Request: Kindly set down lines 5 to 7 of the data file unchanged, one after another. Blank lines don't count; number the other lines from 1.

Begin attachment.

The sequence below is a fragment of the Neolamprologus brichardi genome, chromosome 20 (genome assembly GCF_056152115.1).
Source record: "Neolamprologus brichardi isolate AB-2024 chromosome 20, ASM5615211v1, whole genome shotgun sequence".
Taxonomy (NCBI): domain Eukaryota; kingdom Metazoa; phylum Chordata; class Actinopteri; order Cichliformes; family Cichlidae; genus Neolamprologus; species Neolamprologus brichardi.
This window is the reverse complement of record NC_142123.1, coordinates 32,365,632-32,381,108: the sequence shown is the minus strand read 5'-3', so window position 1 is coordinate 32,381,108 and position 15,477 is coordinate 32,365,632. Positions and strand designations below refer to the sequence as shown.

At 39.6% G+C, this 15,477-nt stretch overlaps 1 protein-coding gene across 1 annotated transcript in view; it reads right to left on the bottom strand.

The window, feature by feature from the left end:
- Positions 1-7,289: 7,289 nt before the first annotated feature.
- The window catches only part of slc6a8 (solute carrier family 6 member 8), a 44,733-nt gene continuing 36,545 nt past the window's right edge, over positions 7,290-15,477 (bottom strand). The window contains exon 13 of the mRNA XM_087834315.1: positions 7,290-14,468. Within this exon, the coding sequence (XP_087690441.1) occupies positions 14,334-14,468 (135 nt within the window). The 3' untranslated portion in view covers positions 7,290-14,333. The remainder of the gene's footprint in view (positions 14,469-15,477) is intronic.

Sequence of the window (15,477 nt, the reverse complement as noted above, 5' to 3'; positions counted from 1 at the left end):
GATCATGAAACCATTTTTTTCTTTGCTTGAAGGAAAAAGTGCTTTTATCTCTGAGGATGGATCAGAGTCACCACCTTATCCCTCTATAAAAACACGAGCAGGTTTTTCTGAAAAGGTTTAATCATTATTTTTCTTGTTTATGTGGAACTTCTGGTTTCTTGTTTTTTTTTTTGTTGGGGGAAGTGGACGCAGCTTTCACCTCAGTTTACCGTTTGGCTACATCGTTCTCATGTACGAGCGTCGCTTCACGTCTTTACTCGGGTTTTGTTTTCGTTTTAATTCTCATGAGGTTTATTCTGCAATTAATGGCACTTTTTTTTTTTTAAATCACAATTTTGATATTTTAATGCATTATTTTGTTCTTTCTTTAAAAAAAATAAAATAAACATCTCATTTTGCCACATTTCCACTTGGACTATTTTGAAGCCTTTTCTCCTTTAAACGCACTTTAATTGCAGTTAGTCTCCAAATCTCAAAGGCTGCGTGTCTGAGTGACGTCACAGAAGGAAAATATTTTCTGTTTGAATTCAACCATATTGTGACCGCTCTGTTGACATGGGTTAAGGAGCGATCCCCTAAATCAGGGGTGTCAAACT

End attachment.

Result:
At 39.6% G+C, this 15,477-nt stretch overlaps 1 protein-coding gene across 1 annotated transcript in view; it reads right to left on the bottom strand.

The window, feature by feature from the left end:
- Positions 1-7,289: 7,289 nt before the first annotated feature.